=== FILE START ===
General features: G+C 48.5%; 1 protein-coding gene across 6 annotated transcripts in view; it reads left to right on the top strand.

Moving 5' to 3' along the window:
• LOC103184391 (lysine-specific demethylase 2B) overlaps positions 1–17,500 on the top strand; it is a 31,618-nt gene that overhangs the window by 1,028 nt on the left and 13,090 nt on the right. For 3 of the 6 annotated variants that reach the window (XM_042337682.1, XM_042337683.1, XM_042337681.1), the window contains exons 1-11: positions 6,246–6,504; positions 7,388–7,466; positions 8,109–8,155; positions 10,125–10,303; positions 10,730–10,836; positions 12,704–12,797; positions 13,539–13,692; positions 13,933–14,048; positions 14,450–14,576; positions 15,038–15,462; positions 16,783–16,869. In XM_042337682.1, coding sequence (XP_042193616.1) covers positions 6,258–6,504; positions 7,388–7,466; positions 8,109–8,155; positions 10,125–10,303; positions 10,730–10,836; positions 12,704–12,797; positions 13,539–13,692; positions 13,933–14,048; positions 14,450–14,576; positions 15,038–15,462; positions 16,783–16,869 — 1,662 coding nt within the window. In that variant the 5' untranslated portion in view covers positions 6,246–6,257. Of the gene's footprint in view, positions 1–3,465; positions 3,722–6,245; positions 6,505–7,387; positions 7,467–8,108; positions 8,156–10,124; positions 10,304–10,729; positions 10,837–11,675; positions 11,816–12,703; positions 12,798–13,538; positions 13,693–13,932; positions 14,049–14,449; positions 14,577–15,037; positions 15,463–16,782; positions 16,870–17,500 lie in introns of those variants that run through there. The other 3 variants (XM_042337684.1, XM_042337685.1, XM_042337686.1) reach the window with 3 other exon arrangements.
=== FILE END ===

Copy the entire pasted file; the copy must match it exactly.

General features: G+C 48.5%; 1 protein-coding gene across 6 annotated transcripts in view; it reads left to right on the top strand.

Moving 5' to 3' along the window:
• LOC103184391 (lysine-specific demethylase 2B) overlaps positions 1–17,500 on the top strand; it is a 31,618-nt gene that overhangs the window by 1,028 nt on the left and 13,090 nt on the right. For 3 of the 6 annotated variants that reach the window (XM_042337682.1, XM_042337683.1, XM_042337681.1), the window contains exons 1-11: positions 6,246–6,504; positions 7,388–7,466; positions 8,109–8,155; positions 10,125–10,303; positions 10,730–10,836; positions 12,704–12,797; positions 13,539–13,692; positions 13,933–14,048; positions 14,450–14,576; positions 15,038–15,462; positions 16,783–16,869. In XM_042337682.1, coding sequence (XP_042193616.1) covers positions 6,258–6,504; positions 7,388–7,466; positions 8,109–8,155; positions 10,125–10,303; positions 10,730–10,836; positions 12,704–12,797; positions 13,539–13,692; positions 13,933–14,048; positions 14,450–14,576; positions 15,038–15,462; positions 16,783–16,869 — 1,662 coding nt within the window. In that variant the 5' untranslated portion in view covers positions 6,246–6,257. Of the gene's footprint in view, positions 1–3,465; positions 3,722–6,245; positions 6,505–7,387; positions 7,467–8,108; positions 8,156–10,124; positions 10,304–10,729; positions 10,837–11,675; positions 11,816–12,703; positions 12,798–13,538; positions 13,693–13,932; positions 14,049–14,449; positions 14,577–15,037; positions 15,463–16,782; positions 16,870–17,500 lie in introns of those variants that run through there. The other 3 variants (XM_042337684.1, XM_042337685.1, XM_042337686.1) reach the window with 3 other exon arrangements.